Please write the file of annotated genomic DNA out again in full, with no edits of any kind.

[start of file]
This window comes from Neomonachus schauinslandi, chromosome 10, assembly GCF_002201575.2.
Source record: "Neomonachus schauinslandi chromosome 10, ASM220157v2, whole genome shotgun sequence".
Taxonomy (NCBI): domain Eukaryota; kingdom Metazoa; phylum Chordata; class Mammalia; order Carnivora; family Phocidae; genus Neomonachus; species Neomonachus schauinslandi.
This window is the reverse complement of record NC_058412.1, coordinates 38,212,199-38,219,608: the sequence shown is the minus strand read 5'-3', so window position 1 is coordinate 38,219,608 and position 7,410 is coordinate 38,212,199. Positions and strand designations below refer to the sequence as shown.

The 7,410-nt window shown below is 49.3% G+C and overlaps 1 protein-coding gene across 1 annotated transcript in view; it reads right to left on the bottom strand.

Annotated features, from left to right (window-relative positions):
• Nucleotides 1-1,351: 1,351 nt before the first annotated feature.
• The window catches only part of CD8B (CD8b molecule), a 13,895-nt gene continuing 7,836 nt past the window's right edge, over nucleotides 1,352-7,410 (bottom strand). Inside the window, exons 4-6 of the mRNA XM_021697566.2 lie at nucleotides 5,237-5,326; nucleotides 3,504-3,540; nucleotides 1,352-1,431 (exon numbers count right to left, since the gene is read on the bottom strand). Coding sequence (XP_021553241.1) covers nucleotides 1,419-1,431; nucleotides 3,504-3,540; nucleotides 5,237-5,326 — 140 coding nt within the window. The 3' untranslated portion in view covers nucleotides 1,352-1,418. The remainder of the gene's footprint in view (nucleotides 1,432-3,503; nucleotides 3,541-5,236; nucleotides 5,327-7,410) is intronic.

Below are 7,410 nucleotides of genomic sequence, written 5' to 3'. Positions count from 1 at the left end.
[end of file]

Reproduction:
This window comes from Neomonachus schauinslandi, chromosome 10, assembly GCF_002201575.2.
Source record: "Neomonachus schauinslandi chromosome 10, ASM220157v2, whole genome shotgun sequence".
Taxonomy (NCBI): domain Eukaryota; kingdom Metazoa; phylum Chordata; class Mammalia; order Carnivora; family Phocidae; genus Neomonachus; species Neomonachus schauinslandi.
This window is the reverse complement of record NC_058412.1, coordinates 38,212,199-38,219,608: the sequence shown is the minus strand read 5'-3', so window position 1 is coordinate 38,219,608 and position 7,410 is coordinate 38,212,199. Positions and strand designations below refer to the sequence as shown.

The 7,410-nt window shown below is 49.3% G+C and overlaps 1 protein-coding gene across 1 annotated transcript in view; it reads right to left on the bottom strand.

Annotated features, from left to right (window-relative positions):
• Nucleotides 1-1,351: 1,351 nt before the first annotated feature.
• The window catches only part of CD8B (CD8b molecule), a 13,895-nt gene continuing 7,836 nt past the window's right edge, over nucleotides 1,352-7,410 (bottom strand). Inside the window, exons 4-6 of the mRNA XM_021697566.2 lie at nucleotides 5,237-5,326; nucleotides 3,504-3,540; nucleotides 1,352-1,431 (exon numbers count right to left, since the gene is read on the bottom strand). Coding sequence (XP_021553241.1) covers nucleotides 1,419-1,431; nucleotides 3,504-3,540; nucleotides 5,237-5,326 — 140 coding nt within the window. The 3' untranslated portion in view covers nucleotides 1,352-1,418. The remainder of the gene's footprint in view (nucleotides 1,432-3,503; nucleotides 3,541-5,236; nucleotides 5,327-7,410) is intronic.

Below are 7,410 nucleotides of genomic sequence, written 5' to 3'. Positions count from 1 at the left end.